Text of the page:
Biographies of Lian Po and Lin Xiangru

Calligrapher Huang Tingjian Chinese

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Poet, calligrapher, and Chan (Zen) Buddhist adept, Huang Tingjian believed that calligraphy should be spontaneous and self-expressive—“a picture of the mind.” Containing nearly twelve hundred characters, this handscroll is a master­piece of cursive-script writing. It transcribes an account of a rivalry between two officials: Lian Po, a distinguished general; and Lin Xiangru, a skilled strategist. Huang’s transcription ends abruptly with Lin’s words: “When two tigers fight, one must perish. I behave as I do because I put our country’s fate before private feuds.” Read in the context of Song political infighting, Huang’s transcription becomes a powerful indictment of the partisanship that led to his own banishment in 1094.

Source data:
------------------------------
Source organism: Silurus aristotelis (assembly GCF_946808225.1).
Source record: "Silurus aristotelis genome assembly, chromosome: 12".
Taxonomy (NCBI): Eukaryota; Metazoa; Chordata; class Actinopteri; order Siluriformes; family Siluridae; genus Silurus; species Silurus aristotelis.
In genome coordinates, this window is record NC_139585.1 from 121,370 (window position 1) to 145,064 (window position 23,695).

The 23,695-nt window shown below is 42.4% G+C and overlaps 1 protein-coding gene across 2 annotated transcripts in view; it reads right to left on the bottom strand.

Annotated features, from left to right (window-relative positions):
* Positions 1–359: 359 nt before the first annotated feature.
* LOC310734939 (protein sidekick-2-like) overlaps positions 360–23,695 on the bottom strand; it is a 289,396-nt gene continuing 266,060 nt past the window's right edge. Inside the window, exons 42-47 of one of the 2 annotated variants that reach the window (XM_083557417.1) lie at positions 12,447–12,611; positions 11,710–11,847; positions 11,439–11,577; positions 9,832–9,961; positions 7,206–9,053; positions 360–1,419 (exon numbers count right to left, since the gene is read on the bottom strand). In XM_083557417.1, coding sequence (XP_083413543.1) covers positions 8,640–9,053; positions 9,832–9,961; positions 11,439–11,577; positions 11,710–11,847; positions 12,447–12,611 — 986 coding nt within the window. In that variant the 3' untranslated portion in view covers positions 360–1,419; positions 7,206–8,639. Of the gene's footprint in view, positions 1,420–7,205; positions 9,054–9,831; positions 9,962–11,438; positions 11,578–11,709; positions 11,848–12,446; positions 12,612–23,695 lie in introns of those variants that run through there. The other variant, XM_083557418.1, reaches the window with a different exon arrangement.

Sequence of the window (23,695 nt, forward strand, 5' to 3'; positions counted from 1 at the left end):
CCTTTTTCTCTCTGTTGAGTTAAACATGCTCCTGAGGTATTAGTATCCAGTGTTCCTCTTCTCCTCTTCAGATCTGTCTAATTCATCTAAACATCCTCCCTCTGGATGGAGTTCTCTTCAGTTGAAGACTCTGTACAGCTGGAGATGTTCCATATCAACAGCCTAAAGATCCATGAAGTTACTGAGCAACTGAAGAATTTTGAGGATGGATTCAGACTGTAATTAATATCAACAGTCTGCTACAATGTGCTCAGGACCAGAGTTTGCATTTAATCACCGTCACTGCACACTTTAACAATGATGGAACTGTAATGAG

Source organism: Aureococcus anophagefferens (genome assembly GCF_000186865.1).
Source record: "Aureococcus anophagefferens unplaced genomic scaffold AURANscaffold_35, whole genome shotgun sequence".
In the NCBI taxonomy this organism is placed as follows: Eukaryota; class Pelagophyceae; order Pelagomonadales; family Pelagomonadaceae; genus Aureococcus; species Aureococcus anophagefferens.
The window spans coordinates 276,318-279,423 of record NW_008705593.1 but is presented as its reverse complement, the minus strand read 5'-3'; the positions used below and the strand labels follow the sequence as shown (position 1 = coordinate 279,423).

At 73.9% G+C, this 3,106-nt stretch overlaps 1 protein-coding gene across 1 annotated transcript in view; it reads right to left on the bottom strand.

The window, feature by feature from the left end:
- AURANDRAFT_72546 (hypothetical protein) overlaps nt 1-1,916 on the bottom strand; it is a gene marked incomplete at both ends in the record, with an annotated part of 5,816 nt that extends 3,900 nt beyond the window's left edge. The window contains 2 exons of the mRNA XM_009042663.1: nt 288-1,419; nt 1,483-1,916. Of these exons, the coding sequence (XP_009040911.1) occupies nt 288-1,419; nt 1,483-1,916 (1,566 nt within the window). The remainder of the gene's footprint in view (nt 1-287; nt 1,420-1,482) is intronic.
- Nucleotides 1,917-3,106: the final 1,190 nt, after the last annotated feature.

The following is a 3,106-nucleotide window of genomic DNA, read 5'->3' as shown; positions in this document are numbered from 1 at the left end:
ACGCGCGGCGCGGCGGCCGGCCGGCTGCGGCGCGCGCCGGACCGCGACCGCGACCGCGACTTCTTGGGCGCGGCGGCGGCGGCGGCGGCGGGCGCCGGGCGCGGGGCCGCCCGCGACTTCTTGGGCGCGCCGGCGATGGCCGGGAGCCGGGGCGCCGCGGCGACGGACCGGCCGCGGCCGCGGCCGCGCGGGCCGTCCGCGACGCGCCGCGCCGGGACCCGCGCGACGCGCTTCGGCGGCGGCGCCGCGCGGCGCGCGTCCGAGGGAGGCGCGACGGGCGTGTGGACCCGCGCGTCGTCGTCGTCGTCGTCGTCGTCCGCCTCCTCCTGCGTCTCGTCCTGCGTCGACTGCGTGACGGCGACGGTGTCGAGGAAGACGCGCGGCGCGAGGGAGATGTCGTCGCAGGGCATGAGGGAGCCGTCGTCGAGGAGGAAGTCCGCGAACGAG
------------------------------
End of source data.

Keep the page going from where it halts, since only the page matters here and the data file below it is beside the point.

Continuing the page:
#7450. Biographies of Lian Po and Lin Xiangru

Biographies of Lian Po and Lin Xiangru, Huang Tingjian (Chinese, 1045–1105), Handscroll; ink on paper, China

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